Because it often seems like science fiction is about the ideas that drive the plot, and because many mediocre writers actually try to write that way, I can understand where R.J. gets the (I think mistaken) idea that "Kelley's [sic] story boils down to 'Gee whiz, wouldn't it be neat if we could have sex with androids!'" Many SF stories do boil down to their surface concepts. But the good stories are more complex than that, and so they avoid the datedness that, frankly, the majority of science fiction has always faced. ("Bernardo's House" is, to me, one of those stories, because it would never occur to me to think it's just a story about sex with machines -- I found the character interactions involving regardless of the characters' species, and don't think technological change would affect my fondness for the story any more than it does my fondness for certain Theodore Sturgeon stories published fifty years ago.)

Stories with an inherent "sell-by" date can be interesting, but they are a different thing from stories that explore abstract, general, or ostensibly universal themes -- compare, for instance, many of the stories in 1950s issues of Astounding to the early stories of Philip K. Dick, and it's clear we're dealing with two quite different tendencies, because Dick never seemed to have much interest in science, and this forced him to write stories propelled by strange and/or goofy philosophical speculations dressed up in the typical science fictional gear of the day (rocket ships, robots, etc.) Plenty of stories published in the 1950s that were important to readers then and got people thinking about technology or science in some new and different way are now forgotten and unreadable and horribly dated, while even Dick's worst stories (and there were plenty) still have the ability to make us think. The various movies made from his work have updated the tech and added chase scenes, but each makes at least a passing nod at the central questions that so obsessed PKD: "What is human? What is reality?"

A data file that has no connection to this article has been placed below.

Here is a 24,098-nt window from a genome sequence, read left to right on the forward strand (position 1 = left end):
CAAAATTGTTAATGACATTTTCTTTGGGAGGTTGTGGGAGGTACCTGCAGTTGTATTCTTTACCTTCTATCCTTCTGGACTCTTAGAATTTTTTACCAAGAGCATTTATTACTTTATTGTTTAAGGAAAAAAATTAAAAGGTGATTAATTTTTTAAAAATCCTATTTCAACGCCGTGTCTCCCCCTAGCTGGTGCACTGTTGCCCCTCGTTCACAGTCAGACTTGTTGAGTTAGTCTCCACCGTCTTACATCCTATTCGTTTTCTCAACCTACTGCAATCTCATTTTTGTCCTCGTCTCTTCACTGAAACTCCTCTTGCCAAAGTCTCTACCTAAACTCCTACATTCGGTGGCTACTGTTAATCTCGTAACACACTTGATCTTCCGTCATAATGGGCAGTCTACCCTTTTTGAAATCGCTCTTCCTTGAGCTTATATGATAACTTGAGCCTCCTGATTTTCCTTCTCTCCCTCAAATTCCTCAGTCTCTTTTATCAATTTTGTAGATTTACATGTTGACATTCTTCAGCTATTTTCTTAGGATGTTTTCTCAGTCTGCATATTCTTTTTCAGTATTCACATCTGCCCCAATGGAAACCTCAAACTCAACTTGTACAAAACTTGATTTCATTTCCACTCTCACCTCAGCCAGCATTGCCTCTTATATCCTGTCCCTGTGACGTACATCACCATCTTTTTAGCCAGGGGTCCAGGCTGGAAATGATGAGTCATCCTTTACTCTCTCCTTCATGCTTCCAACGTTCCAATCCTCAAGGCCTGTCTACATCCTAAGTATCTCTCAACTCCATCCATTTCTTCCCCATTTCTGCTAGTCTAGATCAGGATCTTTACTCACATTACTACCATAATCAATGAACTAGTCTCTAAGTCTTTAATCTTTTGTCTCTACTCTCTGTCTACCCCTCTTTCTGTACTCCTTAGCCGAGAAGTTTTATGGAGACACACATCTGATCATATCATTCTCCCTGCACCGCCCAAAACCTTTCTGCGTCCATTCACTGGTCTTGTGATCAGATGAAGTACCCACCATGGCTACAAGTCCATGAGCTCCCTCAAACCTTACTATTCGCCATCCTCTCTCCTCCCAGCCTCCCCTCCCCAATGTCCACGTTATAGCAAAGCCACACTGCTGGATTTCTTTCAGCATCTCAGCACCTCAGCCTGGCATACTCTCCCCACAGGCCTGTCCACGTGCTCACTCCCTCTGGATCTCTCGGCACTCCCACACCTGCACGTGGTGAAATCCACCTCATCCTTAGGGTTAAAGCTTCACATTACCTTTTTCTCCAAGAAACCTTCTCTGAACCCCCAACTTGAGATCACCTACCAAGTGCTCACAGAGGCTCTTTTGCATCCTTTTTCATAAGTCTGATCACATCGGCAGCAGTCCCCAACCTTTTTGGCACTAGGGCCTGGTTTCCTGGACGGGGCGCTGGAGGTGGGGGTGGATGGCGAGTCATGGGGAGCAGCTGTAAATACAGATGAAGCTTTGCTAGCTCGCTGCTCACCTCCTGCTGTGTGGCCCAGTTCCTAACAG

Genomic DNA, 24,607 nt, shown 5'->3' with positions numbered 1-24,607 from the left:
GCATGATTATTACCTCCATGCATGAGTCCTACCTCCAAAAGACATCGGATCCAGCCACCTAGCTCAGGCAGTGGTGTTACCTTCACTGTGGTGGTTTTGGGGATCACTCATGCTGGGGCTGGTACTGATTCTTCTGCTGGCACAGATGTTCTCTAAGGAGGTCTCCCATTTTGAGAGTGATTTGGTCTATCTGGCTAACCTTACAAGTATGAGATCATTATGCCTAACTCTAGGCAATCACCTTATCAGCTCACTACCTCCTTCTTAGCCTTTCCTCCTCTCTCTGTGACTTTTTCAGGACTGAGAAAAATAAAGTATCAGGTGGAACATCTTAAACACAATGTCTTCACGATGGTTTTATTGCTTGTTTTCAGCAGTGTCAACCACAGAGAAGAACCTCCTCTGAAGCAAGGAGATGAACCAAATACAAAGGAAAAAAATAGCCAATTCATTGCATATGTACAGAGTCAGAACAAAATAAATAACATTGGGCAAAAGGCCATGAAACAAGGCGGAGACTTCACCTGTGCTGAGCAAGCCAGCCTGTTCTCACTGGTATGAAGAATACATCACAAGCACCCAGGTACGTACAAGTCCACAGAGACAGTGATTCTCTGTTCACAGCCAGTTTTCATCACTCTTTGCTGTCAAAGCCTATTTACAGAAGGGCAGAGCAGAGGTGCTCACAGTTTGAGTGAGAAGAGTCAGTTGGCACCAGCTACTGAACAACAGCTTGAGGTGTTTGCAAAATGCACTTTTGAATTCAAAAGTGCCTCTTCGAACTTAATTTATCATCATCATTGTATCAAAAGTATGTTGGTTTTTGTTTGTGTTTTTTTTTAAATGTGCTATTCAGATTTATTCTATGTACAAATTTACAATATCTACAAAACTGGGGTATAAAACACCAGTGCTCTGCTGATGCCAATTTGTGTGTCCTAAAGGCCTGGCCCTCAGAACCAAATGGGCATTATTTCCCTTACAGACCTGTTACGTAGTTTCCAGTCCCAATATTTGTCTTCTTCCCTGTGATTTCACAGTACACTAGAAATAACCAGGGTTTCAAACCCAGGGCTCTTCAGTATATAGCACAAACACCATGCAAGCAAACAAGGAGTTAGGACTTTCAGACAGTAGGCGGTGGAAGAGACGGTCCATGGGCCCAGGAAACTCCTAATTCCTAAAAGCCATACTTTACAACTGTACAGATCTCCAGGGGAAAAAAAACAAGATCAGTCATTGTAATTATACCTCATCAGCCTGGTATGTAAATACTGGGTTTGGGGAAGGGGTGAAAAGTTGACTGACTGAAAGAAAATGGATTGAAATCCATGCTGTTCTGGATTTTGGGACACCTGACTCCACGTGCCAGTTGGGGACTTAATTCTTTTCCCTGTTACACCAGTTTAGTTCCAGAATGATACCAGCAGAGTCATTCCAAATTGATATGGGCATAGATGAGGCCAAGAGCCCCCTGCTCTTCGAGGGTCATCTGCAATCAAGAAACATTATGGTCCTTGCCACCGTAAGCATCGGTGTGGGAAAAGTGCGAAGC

This is not to slight the forgotten or dated stories, some of which gave pleasure to a lot of people when they were published. This is simply to say there is a difference, just as there is a difference between a novel like The Jungle, which was an important piece of muckraking but hardly a good example of the novel as a form of art, and Ethan Frome, published a few years later, which didn't have nearly as palpable an effect on society, but is vastly more satisfying artistically than The Jungle.

At her blog, Farah Mendelsohn is exploring definitions of SF as well as the effect of reading experiences on different people (particularly children, the focus of her current research -- which reminds me, I need to do her questionnaire). Various of her concepts overlap at least partially with this discussion, for instance her statement that "For those of us who are fans, sf is a work of realism. The reading protocols of sf demand that we take things literally. To probably mis-summarize many critics, if we live in a world were someone can 'give' me their hand, then what we are suspending, is not a faith in realism but faith in metaphor."